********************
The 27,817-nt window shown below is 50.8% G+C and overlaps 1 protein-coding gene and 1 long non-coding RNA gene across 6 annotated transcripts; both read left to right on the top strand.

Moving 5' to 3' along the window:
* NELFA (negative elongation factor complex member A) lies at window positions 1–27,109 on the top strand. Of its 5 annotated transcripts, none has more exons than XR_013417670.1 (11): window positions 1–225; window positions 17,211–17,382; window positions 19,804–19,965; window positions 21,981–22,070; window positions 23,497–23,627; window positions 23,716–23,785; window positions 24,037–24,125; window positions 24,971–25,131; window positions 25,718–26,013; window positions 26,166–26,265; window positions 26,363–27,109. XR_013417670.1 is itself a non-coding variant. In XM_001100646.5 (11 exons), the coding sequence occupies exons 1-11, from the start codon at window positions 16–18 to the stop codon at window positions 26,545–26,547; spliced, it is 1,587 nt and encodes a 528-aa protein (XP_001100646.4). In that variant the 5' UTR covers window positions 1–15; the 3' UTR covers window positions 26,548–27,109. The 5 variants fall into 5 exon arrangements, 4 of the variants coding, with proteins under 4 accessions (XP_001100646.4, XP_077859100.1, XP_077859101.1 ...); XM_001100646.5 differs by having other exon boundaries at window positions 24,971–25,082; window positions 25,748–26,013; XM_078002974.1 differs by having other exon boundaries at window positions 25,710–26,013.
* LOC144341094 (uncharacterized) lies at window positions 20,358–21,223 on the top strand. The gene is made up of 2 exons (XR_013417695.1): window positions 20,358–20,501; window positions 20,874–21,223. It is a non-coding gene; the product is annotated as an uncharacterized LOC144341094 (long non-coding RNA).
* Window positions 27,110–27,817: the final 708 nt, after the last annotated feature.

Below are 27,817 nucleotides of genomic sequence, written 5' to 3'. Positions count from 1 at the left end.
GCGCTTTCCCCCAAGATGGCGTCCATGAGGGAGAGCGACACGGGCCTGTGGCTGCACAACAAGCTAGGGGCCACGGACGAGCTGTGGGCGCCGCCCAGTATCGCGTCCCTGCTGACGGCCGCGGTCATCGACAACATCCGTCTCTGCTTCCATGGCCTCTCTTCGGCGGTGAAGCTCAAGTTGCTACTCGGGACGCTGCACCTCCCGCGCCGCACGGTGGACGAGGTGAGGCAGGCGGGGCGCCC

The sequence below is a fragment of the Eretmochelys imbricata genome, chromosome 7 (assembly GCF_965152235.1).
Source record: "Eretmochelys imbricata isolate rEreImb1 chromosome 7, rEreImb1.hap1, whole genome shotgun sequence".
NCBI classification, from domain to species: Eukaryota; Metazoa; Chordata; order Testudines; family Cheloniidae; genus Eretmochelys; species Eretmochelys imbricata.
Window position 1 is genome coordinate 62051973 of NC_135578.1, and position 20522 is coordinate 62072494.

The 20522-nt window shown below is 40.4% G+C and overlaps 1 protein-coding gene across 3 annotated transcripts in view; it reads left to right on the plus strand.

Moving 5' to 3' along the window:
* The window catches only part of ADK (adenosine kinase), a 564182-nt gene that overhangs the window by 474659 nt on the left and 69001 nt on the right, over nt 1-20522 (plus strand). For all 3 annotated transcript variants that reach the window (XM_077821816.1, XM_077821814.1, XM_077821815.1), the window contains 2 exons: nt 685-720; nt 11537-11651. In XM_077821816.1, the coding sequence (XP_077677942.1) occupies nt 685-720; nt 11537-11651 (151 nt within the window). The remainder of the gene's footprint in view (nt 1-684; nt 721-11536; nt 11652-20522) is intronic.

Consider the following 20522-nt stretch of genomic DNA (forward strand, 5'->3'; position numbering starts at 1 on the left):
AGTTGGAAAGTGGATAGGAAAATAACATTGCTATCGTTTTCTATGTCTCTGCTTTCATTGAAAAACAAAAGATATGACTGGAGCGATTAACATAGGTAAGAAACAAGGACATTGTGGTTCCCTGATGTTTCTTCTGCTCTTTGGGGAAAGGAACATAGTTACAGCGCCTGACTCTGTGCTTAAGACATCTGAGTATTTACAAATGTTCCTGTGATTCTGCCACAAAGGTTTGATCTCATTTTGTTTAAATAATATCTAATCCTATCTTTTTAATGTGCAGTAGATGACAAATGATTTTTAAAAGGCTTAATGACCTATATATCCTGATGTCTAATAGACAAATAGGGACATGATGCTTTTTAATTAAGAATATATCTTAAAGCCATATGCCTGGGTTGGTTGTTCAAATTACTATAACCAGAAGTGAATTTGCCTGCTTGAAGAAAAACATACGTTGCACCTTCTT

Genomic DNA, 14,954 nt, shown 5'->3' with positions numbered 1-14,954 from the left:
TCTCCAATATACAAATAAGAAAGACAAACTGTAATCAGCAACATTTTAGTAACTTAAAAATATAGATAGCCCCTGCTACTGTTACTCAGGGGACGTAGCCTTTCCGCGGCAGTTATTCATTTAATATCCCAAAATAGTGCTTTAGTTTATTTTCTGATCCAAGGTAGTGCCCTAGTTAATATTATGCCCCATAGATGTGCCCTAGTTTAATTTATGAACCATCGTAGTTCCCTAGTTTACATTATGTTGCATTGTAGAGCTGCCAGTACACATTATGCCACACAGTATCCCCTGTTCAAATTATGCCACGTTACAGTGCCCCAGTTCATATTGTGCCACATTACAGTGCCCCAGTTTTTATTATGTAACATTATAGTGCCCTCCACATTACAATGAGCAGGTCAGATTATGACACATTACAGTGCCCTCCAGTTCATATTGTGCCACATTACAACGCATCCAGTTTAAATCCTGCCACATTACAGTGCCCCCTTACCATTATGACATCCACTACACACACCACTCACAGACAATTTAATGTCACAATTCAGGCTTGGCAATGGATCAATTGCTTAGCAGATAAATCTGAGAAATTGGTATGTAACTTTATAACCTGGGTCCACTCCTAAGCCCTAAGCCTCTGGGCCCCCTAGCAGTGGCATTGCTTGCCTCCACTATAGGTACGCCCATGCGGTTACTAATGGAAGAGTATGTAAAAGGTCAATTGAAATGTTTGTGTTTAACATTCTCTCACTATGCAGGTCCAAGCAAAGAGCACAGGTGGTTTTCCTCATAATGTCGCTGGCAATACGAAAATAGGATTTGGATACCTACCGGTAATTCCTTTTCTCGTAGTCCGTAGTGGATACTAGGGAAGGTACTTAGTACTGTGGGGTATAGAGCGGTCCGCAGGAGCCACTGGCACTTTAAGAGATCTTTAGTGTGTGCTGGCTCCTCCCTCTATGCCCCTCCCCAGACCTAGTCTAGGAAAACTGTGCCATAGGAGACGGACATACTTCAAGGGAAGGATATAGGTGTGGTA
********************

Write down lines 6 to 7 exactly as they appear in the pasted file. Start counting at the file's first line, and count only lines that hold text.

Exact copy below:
Below are 27,817 nucleotides of genomic sequence, written 5' to 3'. Positions count from 1 at the left end.
GCGCTTTCCCCCAAGATGGCGTCCATGAGGGAGAGCGACACGGGCCTGTGGCTGCACAACAAGCTAGGGGCCACGGACGAGCTGTGGGCGCCGCCCAGTATCGCGTCCCTGCTGACGGCCGCGGTCATCGACAACATCCGTCTCTGCTTCCATGGCCTCTCTTCGGCGGTGAAGCTCAAGTTGCTACTCGGGACGCTGCACCTCCCGCGCCGCACGGTGGACGAGGTGAGGCAGGCGGGGCGCCC